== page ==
“You know what they say is the difference between a bourgeois white mother and a domesticated animal? Lipstick.”
Probably the reason why I didn’t care for the joke isn’t that Sarah Palin says she’s a bitch, but that she’s someone’s bitch. She manages to convey both bourgeois entitlement and a dehumanized submission. All with reductive and dehumanizing qualifiers. The way the media is treating Sarah Palin, and it’s own sexist treatments is an issue unto itself. What bothers me about Sarah Palin isn’t that she’s a religious conservative, or that she’s inexperienced or slightly fascist, or that I would rather die than have her as my mother… She’s bound to the paradox of a woman with a pregnant teenage daughter who flies around with a special-needs baby about to be born and returns to work three days after its birth, that’s to say, a woman who forsakes being a human mother to being a political mother… Surely, she’s entitled to seek political office while raising five kids (more power to her!). She also happens to think that she’s entitled to everyone’s reproductive rights and to ban books, but that’s another matter… What bother’s me about Sarah Palin is that she seems to be nothing more than strategic advertisement for the McCain campaign, down to the Juno-esque pregnancy and the snowmobile racing husband. She chose to become an image, a commercial. You can argue the same for Barack Obama, although I find him a much more compelling image because of its historical implications.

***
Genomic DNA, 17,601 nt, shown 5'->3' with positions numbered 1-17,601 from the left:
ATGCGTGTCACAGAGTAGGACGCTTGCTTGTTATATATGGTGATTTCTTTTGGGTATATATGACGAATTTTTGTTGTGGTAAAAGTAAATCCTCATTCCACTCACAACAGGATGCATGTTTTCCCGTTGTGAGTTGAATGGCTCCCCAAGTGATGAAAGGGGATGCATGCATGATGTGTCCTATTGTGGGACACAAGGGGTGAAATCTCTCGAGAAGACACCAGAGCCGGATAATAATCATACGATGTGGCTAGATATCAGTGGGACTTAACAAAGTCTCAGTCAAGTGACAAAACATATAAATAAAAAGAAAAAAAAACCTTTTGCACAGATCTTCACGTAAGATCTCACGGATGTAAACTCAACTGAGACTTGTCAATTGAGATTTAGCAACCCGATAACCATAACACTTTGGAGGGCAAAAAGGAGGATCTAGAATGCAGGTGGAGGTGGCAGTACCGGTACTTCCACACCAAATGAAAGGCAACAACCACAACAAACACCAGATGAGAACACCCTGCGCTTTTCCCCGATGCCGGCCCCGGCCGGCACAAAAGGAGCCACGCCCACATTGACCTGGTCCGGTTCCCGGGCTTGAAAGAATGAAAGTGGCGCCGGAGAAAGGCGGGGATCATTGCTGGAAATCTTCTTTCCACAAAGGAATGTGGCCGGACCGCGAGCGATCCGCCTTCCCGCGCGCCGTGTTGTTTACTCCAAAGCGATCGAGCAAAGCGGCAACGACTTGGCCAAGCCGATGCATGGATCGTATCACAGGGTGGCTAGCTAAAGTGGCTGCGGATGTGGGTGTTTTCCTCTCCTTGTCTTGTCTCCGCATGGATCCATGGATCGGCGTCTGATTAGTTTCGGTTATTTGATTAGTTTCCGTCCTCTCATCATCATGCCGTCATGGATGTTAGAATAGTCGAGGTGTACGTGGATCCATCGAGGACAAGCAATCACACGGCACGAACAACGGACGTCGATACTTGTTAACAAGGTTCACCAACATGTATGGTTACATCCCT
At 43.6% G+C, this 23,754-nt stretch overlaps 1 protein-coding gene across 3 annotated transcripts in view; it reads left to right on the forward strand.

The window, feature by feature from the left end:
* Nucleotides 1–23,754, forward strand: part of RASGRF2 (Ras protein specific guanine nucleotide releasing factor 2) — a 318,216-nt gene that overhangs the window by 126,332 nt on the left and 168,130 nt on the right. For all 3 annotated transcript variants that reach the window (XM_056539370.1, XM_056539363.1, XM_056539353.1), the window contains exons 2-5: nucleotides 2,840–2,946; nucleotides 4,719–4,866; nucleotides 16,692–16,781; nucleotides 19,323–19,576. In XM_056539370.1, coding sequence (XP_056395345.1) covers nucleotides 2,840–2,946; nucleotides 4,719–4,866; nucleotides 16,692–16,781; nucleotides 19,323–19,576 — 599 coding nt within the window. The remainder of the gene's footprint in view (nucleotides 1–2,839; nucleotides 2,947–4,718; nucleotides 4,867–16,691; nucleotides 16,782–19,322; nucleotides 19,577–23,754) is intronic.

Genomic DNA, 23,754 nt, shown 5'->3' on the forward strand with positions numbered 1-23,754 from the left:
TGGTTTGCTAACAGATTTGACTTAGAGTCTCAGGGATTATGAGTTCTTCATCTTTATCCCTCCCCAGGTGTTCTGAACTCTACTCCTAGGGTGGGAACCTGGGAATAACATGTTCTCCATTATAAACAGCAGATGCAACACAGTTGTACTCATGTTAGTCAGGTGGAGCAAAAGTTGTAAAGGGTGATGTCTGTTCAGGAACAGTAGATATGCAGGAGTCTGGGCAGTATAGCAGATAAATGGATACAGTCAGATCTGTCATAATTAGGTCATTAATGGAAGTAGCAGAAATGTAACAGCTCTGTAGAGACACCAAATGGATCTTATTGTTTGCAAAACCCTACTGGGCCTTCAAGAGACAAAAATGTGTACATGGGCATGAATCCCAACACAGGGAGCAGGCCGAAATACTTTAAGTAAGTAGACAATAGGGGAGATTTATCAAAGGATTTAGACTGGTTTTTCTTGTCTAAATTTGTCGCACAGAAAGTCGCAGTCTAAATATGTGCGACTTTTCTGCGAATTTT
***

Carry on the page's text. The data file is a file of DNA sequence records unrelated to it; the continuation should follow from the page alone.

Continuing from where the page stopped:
If Sarah Palin had been a reincarnation of Descartes, she would have probably said:
“You know what they say is the difference between a bourgeois white mother and a domesticated animal? Reason.”
Whether she wanted to or not, Sarah Palin touched on an essential question. What separates us from animals? This summer, I read “The Lives of Animals” by J.M. Coetzee. In it, a fictional character named Elizabeth Costello gives a rather radical lecture about animal rights at a university. What interested me most about her arguments was the refutation of the Cartesian argument that reason separates us from animals. This notion of reason is unprovable. Testing the “intelligence” of animals with mazes and puzzles, only forces them to think the basic thoughts we want them to, such as “how the fuck do i get to my food?”. A more essential thought would be “why am I here?”, “why has this scientist taken me from my home?” or “how do I make him return me to my home?”, which is harder to prove, if at all possible (Kafka wrote a great short story about this). It’s just an absurd methodology as if we threw people in a jungle and see how well they “reasoned” things out. That we are different from animals is so obvious to us, yet so hard to pinpoint. A classical Marxist would say that Sarah Palin’s joke has truth to it, if it’s spun properly. That is, if “lipstick” were taken to mean a totality of social processes rather than a fetish. Marx believed that the difference between us and animals was in the fact that animals at most collect while men produce. While, I think this thought goes in a good direction, it’s not an entirely satisfying answer… What about language? Or society? How would this be tested given the complex and variable relationship between self and environment…
I digress… all this for a joke? you may ask. It’s only a fucking joke!
Yeah… i guess.